"Why Do You Call Them 'Heroes'?"
You are the chosen one of your own life.
This thought ran through my head when I realized just how applicable it is to everyone that Acton refers to every child as a hero. We use a lot of different terminology than typical schools at Acton Placer, but there’s a reason for all of it.
Every Student is On A Hero’s Journey
Have you heard of the hero’s journey? If you haven’t heard of that phrase, I can assure you that you’re at least aware of the concept. Take any TV show, any movie, any book, or just any overarching story you have ever encountered. They all follow the same structure. Every single one. And it’s called, you guessed it:
The Hero’s Journey is the story arch that every main character of every story encounters. While the fine details may be a bit different, the concept is the same. Everyone is on their own unique Hero’s Journey with adventures all their own, discovering who they are and what they’re truly capable of, with a destiny that is theirs to find or create. Each and every individual’s journey looks different, but the path to growth is always the same. Heroes encounter struggle, and come out even stronger because of it.
We operate in a way that gives students a voice on matters big and small. The kids themselves, our founding heroes, pitched ideas for what they thought the mascot for Acton Placer should be. Groups researched other schools in the area, their mascots, and their school colors and then created their pitch based on their findings. The student body then voted on their favorites.
Not only is our mascot chosen by our very own student body, but there’s plenty of symbolism behind the lion. To be a hero and take on the call to adventure and then to face adversity head on, you have to be courageous. You must attack your education, your personal development, and your dreams with a sense of ferociousness and bravery in order to make your goals a reality.
We don’t have teachers at Acton. No one is here to stand in front of the room and lecture students for hours on end, and no one’s job is to “teach” students what they “need to know”. Nor do we determine what it is that students “need to know”. Instead, we have guides that guide students in the direction that they want to go. They help students to determine what their personal goals are and guides assist with that growth.
Grade Levels and Studios
Just as we don’t have teachers, we also don’t have classrooms. We prefer not to separate students by grade level for several reasons. First, we see greater growth when heroes across all grade levels are able to interact and learn together. It allows the older heroes to set a positive example for the younger, while it also enables a higher level of communication across the board. There is something to learn from everyone, no matter the age. Heroes don’t have the opportunity to feel or act as though they are above anyone else, because everyone is equal.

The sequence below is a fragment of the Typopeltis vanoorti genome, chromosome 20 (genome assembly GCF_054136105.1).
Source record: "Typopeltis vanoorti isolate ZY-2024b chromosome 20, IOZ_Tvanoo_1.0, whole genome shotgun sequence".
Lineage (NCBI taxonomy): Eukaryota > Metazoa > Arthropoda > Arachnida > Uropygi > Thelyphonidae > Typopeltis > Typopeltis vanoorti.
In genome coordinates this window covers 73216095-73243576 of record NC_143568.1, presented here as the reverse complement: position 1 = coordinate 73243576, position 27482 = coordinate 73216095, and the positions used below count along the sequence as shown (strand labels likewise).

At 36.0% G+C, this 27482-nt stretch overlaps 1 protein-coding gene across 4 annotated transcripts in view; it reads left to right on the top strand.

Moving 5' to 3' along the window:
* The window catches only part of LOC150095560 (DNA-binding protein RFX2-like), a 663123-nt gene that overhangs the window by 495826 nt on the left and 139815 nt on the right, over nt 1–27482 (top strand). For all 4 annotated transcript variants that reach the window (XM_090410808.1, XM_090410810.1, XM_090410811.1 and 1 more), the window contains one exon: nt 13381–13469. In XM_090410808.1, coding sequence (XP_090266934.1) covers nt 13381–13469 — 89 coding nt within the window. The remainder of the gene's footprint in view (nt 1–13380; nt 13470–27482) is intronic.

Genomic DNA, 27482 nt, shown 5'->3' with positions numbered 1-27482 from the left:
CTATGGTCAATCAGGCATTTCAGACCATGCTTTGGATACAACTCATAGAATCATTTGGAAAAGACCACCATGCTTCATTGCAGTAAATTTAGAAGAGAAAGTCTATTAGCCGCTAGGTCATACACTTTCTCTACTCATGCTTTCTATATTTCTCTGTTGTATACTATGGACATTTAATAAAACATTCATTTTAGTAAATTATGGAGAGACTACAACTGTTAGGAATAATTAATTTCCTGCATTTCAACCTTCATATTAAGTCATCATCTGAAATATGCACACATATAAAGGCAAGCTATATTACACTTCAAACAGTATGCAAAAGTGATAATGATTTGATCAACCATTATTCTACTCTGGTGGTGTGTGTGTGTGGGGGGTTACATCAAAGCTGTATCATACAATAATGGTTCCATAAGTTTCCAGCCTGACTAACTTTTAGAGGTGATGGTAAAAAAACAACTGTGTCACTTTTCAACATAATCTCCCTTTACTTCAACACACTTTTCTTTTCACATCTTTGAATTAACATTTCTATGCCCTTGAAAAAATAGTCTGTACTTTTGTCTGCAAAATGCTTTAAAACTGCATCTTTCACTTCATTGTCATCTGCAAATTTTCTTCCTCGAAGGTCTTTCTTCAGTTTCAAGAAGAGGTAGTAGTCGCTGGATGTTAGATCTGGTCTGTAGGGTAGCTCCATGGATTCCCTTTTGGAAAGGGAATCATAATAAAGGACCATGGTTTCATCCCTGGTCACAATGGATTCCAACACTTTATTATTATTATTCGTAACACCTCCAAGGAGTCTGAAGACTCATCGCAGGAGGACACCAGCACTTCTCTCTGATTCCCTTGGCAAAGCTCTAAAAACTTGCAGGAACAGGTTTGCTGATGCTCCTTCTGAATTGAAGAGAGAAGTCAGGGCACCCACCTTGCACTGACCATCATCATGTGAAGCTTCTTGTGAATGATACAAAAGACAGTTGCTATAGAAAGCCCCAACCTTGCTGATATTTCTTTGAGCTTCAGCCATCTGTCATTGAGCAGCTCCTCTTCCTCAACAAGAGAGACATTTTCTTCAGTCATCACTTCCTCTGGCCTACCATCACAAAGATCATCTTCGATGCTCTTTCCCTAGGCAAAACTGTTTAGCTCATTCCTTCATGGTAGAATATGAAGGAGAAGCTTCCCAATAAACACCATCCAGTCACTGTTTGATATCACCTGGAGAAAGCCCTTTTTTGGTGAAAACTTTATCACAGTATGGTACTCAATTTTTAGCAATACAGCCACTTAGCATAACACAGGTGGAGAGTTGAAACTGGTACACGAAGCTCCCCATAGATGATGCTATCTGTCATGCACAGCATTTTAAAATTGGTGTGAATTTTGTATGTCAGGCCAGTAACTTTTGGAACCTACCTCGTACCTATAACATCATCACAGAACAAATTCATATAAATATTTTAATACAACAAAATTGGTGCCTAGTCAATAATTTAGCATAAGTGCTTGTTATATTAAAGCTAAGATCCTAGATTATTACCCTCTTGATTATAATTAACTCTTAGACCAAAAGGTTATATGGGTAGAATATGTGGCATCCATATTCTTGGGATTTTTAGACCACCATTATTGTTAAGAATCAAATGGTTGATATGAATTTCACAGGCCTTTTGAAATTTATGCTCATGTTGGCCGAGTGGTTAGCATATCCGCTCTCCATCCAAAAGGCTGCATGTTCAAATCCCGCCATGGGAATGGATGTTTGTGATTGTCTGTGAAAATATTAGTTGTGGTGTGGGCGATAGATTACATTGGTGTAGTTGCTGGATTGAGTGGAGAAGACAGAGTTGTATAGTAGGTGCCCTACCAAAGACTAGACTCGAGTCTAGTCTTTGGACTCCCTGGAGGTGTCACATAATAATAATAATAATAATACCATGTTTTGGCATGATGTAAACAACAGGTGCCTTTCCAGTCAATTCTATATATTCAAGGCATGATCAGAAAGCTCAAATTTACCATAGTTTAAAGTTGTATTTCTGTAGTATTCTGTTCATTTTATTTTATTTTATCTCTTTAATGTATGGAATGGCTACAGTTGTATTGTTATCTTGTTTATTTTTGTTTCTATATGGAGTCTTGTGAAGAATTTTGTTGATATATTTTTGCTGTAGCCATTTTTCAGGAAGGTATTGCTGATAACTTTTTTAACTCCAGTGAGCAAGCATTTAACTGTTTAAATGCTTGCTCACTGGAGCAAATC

Studios are broader age groups made up of students at a certain academic level. Several factors are considered when determining which studio is the best fit for an individual including age, social/emotional level, and academic ability. These factors are always reevaluated regularly and adjusted as necessary to always have the best fit for each individual. This means that even if a person, based on their age alone, would be in 6th grade, if their social/emotional level and academic ability are higher than that of a sixth grader, they would likely thrive better and experience more growth in 7th.
Transitional kindergarten and kindergarten
Within each studio, there are squads. Part of learning self-directed education is remaining accountable. What helps this process is having a strong individual who will hold you accountable to your personal goals. Squads are essentially small accountability groups that keep each other on track with their personal and educational goals. If you learn self-direction and accountability from a young age, it tends to stick with you.
Another means of accountability are freedom levels. Acton believe that the best education takes place in environments where freedom reigns supreme. But freedom cannot exist without responsibility. If you take all responsibility away from someone, that will inevitably negate and infringe upon someone else’s freedom. That is why every Acton establishes freedom levels.
Every lion begins in the den, and as they achieve more and hit more set goals, they are rewarded with more freedoms based on the level that they move up to. Each freedom level looks different for each studio as to what freedoms are gained as a hero moves up. But they must maintain certain standards in order to remain in that freedom level, lest they move back down and have freedoms they have earned taken away.